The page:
So I just walked the usual route of Berwick St, Broadwick St, Carnaby St, Brewer St and Wardour St.  By now the light was starting to fade, so it was a quick trip back to Chinatown and a quick walkthrough what we had 'learnt during the day'.  

Silhouette
Not difficult when you know where to look


A few of us swapped instagram handles and there was talk of a hashtag to attach to any images uploaded but as yet, neither of the instructors have acknowledged anything I have posted.  I never had a real chance to ask any of the others what they thought of it but not sure that this is the done thing.
I tend to be quite obsessive with any thing I do, be it music, books, collecting memorabilia and will consume vast amount of information on a given subject, I can honestly say that I have learnt more watching youtube than I did on this workshop. 

Over the last few years I have put on photowalks, and have always tried to make them interesting, mainly because its something I want to do.  Usually it is just a core group of people I called friends but sometimes an acquaintance will come along and I try to help them with as much information as I can to help them enjoy a trip to London.

These are my thoughts a week after the workshop and I'm still not it 100% sure how I feel. I don't think the workshop was worth the money, there wasn't enough interaction with us (the attendees) the structure of the workshop was quite flimsy and personally I think there were to many people attending.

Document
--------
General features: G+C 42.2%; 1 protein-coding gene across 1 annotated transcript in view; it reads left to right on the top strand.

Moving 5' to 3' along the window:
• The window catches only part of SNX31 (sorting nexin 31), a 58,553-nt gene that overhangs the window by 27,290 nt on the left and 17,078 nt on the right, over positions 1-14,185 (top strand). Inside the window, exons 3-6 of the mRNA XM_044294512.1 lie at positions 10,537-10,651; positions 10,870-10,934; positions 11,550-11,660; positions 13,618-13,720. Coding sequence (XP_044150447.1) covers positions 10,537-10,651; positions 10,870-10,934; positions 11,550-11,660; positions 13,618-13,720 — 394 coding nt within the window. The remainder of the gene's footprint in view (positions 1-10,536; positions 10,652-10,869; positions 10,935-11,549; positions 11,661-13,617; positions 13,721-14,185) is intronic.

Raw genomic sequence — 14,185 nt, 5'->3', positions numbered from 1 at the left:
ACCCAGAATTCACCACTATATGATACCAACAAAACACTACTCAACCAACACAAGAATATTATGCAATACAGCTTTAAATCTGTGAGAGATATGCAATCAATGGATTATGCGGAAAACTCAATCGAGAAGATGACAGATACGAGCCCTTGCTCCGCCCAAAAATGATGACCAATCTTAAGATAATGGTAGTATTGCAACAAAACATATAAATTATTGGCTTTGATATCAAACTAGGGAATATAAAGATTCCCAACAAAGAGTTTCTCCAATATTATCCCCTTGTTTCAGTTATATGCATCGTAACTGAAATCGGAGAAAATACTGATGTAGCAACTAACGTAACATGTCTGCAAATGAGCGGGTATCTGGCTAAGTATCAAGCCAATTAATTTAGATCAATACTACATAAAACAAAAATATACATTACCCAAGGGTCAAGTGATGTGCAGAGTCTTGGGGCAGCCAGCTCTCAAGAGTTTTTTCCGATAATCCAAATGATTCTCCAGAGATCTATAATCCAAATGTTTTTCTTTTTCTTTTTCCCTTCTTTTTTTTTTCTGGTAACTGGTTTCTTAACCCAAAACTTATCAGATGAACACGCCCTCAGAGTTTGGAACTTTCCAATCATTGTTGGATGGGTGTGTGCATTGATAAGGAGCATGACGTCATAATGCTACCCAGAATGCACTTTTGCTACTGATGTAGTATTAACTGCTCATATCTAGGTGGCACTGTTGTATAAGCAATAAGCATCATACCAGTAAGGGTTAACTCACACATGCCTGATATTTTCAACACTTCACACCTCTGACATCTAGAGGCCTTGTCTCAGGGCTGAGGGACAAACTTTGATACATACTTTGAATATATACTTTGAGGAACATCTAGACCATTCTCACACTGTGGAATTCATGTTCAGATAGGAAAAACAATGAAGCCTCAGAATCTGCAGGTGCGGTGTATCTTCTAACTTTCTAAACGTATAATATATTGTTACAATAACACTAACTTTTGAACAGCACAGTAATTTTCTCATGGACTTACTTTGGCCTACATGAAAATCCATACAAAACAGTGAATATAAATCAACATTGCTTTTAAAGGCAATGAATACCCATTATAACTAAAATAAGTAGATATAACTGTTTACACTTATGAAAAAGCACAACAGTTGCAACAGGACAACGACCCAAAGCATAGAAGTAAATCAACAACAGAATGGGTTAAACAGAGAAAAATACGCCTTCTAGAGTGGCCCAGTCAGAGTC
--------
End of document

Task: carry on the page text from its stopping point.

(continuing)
Sunday, 18 June 2017

Swap Crazy

Since my last post, it seems as print swapping is becoming a bit of a crazy.

Along with the Magnum one, which has now closed; there are two others that have appeared online.

The first is Photography on a postcard which will give the winners a change to be displayed along side artists like, Martin Parr, Dougie Wallace, Homer Sykes and many more well known artists.

Entry is free, and up to images can be entered, and with a shortlist of 200 being exhibited in October. Although not actual a print swap, the public will have a change to buy a ticket which will guarantee a photograph.

The second is part of Hoxton Mini Press' Street London Symposium, The Symposium is a three event over the 18-20 August and part of this is a Print Swap. This one allows up to 5 images to be entered and again a shortlist of 200 will be chosen.

Full details of both events can be found on their websites.


 Joel Meyerowitz exhibition at Beetles+Huxley


Sunday, 28 May 2017

Fairs, prints and zines



Ed Templeton @71a London